On a personal level, one of authors, who is chairman of the company, has had one of the “Big 4” prominent accounting and auditing firms in the USA do his personal taxes since 1997. We have had two of the “Big 4” do the taxes for some of our companies, as well a couple of independent tax auditors. Even though we have a full time CFO and accounting staff, tax work is so complex in all these locations that we always have outsiders we hire to help us. That is a best practice.

There are high, medium, and low tax rate countries. The USA is an example of a high tax country.  One of the authors has his cumulative (combined personal and corporate) tax rate in the USA approaching 50%. An example of a medium tax country is China. When you add everything together, it is about 30%. In the low tax countries such as Hong Kong, taxes are typically around 8%.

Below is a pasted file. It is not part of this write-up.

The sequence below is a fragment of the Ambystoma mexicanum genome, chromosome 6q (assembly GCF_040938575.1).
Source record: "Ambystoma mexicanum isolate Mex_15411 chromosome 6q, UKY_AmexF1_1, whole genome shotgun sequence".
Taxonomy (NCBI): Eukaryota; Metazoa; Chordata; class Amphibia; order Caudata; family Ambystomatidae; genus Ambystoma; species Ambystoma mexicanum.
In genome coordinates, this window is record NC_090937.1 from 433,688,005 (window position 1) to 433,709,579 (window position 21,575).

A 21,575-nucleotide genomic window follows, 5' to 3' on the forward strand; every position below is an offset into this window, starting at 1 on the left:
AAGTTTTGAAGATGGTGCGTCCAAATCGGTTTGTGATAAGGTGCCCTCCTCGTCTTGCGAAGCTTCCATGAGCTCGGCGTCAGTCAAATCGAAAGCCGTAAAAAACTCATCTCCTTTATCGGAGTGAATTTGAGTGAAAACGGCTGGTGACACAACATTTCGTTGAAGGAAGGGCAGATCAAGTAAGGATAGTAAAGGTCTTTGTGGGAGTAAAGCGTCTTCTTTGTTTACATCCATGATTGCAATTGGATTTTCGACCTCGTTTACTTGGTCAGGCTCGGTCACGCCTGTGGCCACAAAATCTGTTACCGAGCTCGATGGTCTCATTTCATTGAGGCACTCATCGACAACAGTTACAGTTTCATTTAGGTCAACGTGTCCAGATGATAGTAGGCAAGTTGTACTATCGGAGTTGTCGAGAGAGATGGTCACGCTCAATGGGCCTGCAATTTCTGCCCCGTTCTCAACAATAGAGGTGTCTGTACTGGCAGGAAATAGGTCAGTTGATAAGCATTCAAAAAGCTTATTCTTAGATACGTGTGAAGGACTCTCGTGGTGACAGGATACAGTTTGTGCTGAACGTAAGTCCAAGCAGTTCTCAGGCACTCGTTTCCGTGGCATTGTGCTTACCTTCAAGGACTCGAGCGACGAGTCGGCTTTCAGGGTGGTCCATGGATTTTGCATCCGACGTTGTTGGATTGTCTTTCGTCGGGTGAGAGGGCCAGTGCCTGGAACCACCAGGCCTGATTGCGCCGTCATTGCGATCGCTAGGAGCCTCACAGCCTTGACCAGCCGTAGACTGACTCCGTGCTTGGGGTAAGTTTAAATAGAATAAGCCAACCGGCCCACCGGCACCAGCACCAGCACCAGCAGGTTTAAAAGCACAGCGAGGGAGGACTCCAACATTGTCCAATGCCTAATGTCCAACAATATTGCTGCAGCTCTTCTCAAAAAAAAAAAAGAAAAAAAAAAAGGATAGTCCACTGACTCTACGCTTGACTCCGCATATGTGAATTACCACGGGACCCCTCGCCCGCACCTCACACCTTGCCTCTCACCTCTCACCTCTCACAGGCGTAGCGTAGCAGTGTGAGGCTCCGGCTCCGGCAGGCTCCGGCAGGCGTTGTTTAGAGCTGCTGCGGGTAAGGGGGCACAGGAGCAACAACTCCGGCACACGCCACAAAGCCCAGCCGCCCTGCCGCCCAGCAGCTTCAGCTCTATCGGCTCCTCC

Philosophy and Decision Making

We try to maximize profits in low tax countries and re-invest from those countries, or hold the funds until we want to repatriate the funds to our home country which is the USA. We pay a lot of taxes, however we try to minimize taxes in high tax locales. We keep most of our profits in low tax places until we need to move it to someplace else.

Tax and legal decisions have can have serious consequences if you don’t pay. Looking at Chinese Christians who have been imprisoned since 2008, many of them have been busted on tax issues. Of the Christian foreigners who have been kicked out of the country, the government has sometimes used tax issues as the means.

However, wisdom is required when you do pay taxes. The world is very competitive. And if you want to compete, you can’t afford to pay unnecessary taxes because that is taking out cash you would use to reinvest in the business or pay a return to your investors.

An unethical businessman might pay a bribe to minimize taxes. That is not something that we would do. Bribery no. Negotiation yes.

Many times in the past, I have gone to the local tax people and negotiated taxes. For one company I started in 1998, 23 different entities asked us to pay some sort of tax or fee during the first year. In the end, I only paid one of those 23!